Icons are religious works of art, most often paintings, that serve as representation, sign or likeness. They signify a subject/object by representing it either concretely or by analogy. The artist (referred to as an iconographer) is said to “write” an icon because it is intended to be visual Scripture. According to iconographer Marek Czarnecki, “It’s a vision of reality that uses art to open the window to heaven.”

Don’t you wish you had some? 

Icons pull you toward places of mystery and groundedness, toward the unknown and things deeply, intuitively known. A window to heaven.

 

You do have some. Want to find them? Ask yourself the following questions:

What tugs at your heart? What ushers you into a powerful, spiritual space? What causes you to catch your breath? What invites you into surprising places of self-knowing, confidence, and strength?   What feels bigger than you? What brings tears to your eyes? What can be explained in no way other than activity of God? What cannot be explained at all but still, somehow, offers you rest?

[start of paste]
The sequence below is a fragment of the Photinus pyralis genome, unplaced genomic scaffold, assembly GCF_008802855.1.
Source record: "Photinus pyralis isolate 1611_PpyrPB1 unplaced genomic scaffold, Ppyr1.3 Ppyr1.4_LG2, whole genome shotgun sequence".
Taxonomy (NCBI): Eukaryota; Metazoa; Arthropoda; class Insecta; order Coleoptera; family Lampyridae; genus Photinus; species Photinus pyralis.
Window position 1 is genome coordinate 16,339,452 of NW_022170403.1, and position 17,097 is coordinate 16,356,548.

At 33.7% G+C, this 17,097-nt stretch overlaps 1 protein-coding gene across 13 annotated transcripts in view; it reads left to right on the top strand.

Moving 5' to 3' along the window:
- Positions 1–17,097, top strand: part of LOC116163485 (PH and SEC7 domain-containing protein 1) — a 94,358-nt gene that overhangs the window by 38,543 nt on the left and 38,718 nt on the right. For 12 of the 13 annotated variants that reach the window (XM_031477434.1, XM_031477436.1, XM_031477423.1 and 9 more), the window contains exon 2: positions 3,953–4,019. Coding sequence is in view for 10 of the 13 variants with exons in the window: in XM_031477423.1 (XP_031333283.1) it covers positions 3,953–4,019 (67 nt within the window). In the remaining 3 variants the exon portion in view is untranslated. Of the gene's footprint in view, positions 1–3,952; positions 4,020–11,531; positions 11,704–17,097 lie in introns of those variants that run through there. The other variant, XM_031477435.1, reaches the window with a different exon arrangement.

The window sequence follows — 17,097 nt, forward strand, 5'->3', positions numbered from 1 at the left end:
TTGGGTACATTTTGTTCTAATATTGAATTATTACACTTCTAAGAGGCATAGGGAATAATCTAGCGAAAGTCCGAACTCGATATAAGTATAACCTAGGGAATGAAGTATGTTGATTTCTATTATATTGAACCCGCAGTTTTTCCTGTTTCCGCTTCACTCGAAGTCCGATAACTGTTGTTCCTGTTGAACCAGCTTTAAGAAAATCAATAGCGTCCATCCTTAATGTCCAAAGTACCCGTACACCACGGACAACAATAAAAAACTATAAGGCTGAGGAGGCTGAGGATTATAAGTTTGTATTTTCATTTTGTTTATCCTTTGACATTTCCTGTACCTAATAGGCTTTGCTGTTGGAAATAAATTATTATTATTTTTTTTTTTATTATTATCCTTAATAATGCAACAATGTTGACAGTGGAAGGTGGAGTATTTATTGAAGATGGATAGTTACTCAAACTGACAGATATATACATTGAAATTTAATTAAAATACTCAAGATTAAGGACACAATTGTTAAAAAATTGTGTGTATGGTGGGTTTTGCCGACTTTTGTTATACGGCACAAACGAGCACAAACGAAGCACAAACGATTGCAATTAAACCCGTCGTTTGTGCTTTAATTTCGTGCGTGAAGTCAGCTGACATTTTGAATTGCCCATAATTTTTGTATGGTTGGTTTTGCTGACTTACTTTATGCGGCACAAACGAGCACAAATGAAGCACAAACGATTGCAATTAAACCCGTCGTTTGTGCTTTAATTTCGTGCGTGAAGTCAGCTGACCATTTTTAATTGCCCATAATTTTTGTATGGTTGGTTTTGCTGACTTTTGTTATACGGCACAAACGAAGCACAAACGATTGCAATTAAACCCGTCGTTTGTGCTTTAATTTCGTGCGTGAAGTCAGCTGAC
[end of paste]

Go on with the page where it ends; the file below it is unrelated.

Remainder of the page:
Now, try this: ask yourself these same questions, but replace the word “what” with “who.”

Do you have a great, big list of fabulous answers? Somewhere, within them, are your icons; your windows to heaven. I know: it’s all-too easy to become too busy, too distracted, too focused, and/or too dissociated. And that, among other reasons, is why icons evade, why your vision seems clouded, why the window not only feels closed, but bolted, chained, and blackened, and maybe why God feels far away.

What if the experiences that are most significant to you, most meaningful, most mystical, amazing, and even spiritual, are in fact the ways in which God shows up for you – again and again? Not in representation or as icon, but in reality.

 

Now, try this: remove the “what if” and the question mark from the sentence above. Mmmmm. Yes: a real God – showing up – for you – in real ways.